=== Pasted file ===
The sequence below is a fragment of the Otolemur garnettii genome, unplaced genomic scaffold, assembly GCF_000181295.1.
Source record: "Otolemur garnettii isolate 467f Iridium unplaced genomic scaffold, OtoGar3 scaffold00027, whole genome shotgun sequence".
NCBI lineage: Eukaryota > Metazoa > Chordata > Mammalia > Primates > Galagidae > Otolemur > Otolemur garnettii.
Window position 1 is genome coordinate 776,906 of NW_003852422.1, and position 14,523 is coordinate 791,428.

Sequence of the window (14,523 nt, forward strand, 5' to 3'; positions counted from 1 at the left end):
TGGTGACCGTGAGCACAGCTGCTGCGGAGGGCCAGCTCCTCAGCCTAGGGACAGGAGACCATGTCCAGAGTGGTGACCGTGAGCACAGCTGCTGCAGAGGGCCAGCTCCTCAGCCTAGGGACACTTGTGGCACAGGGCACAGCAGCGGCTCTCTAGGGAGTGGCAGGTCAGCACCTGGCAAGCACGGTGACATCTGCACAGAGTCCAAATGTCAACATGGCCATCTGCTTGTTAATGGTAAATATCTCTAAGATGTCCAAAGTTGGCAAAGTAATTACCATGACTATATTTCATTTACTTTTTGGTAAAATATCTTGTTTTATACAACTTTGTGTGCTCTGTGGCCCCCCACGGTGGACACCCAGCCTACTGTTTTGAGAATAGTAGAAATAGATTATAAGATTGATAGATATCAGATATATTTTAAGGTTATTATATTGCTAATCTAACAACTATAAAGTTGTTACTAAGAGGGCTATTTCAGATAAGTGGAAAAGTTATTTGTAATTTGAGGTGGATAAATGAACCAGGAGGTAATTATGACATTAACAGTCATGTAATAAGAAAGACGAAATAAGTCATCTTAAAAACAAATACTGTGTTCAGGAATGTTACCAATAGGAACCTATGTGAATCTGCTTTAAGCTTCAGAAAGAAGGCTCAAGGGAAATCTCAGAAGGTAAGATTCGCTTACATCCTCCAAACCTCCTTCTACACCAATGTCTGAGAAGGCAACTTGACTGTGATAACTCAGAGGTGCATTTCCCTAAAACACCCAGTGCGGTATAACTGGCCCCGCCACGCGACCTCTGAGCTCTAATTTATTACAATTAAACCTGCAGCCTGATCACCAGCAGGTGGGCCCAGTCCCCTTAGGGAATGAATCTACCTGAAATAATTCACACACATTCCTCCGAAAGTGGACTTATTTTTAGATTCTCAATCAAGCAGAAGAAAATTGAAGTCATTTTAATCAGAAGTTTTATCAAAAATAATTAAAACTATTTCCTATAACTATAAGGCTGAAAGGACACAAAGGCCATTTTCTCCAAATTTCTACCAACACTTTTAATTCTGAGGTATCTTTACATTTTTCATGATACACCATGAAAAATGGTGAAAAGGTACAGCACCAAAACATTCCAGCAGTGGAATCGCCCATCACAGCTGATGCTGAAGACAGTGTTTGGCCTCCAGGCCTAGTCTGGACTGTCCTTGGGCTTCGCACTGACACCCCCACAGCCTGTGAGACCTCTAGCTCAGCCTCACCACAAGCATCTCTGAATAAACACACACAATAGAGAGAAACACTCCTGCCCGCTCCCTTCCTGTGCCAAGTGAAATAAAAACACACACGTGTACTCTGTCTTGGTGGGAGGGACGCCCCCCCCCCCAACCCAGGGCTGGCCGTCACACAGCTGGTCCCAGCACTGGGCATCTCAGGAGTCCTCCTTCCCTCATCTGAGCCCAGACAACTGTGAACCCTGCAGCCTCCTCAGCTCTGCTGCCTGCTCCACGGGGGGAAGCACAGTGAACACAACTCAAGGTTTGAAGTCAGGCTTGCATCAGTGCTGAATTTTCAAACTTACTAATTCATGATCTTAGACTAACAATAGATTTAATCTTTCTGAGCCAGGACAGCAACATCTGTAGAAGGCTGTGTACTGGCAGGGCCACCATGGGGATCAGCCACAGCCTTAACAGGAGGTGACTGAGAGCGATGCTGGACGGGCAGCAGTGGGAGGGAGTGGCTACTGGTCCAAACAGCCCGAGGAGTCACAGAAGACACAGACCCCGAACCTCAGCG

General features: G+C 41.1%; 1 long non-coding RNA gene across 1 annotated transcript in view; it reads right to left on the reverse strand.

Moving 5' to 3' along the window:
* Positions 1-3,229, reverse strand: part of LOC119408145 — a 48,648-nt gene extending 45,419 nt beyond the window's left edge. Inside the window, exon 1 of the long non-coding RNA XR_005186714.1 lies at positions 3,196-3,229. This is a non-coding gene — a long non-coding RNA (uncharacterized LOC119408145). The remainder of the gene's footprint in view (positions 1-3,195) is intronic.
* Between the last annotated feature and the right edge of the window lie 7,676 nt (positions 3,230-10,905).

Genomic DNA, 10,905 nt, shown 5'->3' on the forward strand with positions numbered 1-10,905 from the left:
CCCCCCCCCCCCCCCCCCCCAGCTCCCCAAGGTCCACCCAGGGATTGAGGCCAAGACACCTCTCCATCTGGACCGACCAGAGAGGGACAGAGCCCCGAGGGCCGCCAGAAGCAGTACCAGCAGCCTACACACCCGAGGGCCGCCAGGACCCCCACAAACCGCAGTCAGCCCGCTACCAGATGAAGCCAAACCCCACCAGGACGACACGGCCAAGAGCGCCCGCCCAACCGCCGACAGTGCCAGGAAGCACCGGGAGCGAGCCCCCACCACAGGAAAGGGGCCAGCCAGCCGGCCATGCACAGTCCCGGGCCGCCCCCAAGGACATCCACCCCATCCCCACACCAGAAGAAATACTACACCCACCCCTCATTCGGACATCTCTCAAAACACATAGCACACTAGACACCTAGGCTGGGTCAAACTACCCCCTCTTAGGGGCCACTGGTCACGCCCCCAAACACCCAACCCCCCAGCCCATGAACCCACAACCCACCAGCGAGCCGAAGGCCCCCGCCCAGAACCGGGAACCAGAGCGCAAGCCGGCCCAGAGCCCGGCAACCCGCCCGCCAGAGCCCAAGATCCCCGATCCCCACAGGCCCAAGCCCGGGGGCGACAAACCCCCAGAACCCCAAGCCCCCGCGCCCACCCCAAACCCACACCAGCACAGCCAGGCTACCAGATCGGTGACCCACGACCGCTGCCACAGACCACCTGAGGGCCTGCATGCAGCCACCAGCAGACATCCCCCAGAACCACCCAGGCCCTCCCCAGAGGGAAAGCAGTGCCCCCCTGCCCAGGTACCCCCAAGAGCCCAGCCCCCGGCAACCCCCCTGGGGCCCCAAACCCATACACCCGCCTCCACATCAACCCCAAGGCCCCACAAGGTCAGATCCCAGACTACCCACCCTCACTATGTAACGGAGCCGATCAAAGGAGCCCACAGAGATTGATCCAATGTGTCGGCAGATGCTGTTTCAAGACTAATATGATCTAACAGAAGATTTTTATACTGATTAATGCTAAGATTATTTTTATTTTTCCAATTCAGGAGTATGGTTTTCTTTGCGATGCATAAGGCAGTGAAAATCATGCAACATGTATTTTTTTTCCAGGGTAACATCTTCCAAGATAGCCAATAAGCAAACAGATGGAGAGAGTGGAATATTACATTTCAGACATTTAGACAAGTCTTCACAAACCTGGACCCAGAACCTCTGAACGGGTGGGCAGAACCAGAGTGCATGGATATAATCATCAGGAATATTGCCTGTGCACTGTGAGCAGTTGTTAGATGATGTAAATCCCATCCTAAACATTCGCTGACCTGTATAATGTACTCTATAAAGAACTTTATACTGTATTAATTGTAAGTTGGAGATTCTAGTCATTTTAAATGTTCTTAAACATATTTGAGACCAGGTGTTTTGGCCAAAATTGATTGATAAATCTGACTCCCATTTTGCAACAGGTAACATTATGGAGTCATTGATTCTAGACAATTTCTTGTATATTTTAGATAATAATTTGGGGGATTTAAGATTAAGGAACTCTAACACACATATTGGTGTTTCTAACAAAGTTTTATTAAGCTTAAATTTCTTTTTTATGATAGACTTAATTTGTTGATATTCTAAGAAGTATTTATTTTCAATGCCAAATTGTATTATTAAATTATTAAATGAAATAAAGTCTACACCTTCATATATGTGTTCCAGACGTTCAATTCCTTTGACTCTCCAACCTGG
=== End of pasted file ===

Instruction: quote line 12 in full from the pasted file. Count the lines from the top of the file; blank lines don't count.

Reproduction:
CCCCCCCCCCCCCCCCCCCCAGCTCCCCAAGGTCCACCCAGGGATTGAGGCCAAGACACCTCTCCATCTGGACCGACCAGAGAGGGACAGAGCCCCGAGGGCCGCCAGAAGCAGTACCAGCAGCCTACACACCCGAGGGCCGCCAGGACCCCCACAAACCGCAGTCAGCCCGCTACCAGATGAAGCCAAACCCCACCAGGACGACACGGCCAAGAGCGCCCGCCCAACCGCCGACAGTGCCAGGAAGCACCGGGAGCGAGCCCCCACCACAGGAAAGGGGCCAGCCAGCCGGCCATGCACAGTCCCGGGCCGCCCCCAAGGACATCCACCCCATCCCCACACCAGAAGAAATACTACACCCACCCCTCATTCGGACATCTCTCAAAACACATAGCACACTAGACACCTAGGCTGGGTCAAACTACCCCCTCTTAGGGGCCACTGGTCACGCCCCCAAACACCCAACCCCCCAGCCCATGAACCCACAACCCACCAGCGAGCCGAAGGCCCCCGCCCAGAACCGGGAACCAGAGCGCAAGCCGGCCCAGAGCCCGGCAACCCGCCCGCCAGAGCCCAAGATCCCCGATCCCCACAGGCCCAAGCCCGGGGGCGACAAACCCCCAGAACCCCAAGCCCCCGCGCCCACCCCAAACCCACACCAGCACAGCCAGGCTACCAGATCGGTGACCCACGACCGCTGCCACAGACCACCTGAGGGCCTGCATGCAGCCACCAGCAGACATCCCCCAGAACCACCCAGGCCCTCCCCAGAGGGAAAGCAGTGCCCCCCTGCCCAGGTACCCCCAAGAGCCCAGCCCCCGGCAACCCCCCTGGGGCCCCAAACCCATACACCCGCCTCCACATCAACCCCAAGGCCCCACAAGGTCAGATCCCAGACTACCCACCCTCACTATGTAACGGAGCCGATCAAAGGAGCCCACAGAGATTGATCCAATGTGTCGGCAGATGCTGTTTCAAGACTAATATGATCTAACAGAAGATTTTTATACTGATTAATGCTAAGATTATTTTTATTTTTCCAATTCAGGAGTATGGTTTTCTTTGCGATGCATAAGGCAGTGAAAATCATGCAACATGTATTTTTTTTCCAGGGTAACATCTTCCAAGATAGCCAATAAGCAAACAGATGGAGAGAGTGGAATATTACATTTCAGACATTTAGACAAGTCTTCACAAACCTGGACCCAGAACCTCTGAACGGGTGGGCAGAACCAGAGTGCATGGATATAATCATCAGGAATATTGCCTGTGCACTGTGAGCAGTTGTTAGATGATGTAAATCCCATCCTAAACATTCGCTGACCTGTATAATGTACTCTATAAAGAACTTTATACTGTATTAATTGTAAGTTGGAGATTCTAGTCATTTTAAATGTTCTTAAACATATTTGAGACCAGGTGTTTTGGCCAAAATTGATTGATAAATCTGACTCCCATTTTGCAACAGGTAACATTATGGAGTCATTGATTCTAGACAATTTCTTGTATATTTTAGATAATAATTTGGGGGATTTAAGATTAAGGAACTCTAACACACATATTGGTGTTTCTAACAAAGTTTTATTAAGCTTAAATTTCTTTTTTATGATAGACTTAATTTGTTGATATTCTAAGAAGTATTTATTTTCAATGCCAAATTGTATTATTAAATTATTAAATGAAATAAAGTCTACACCTTCATATATGTGTTCCAGACGTTCAATTCCTTTGACTCTCCAACCTGG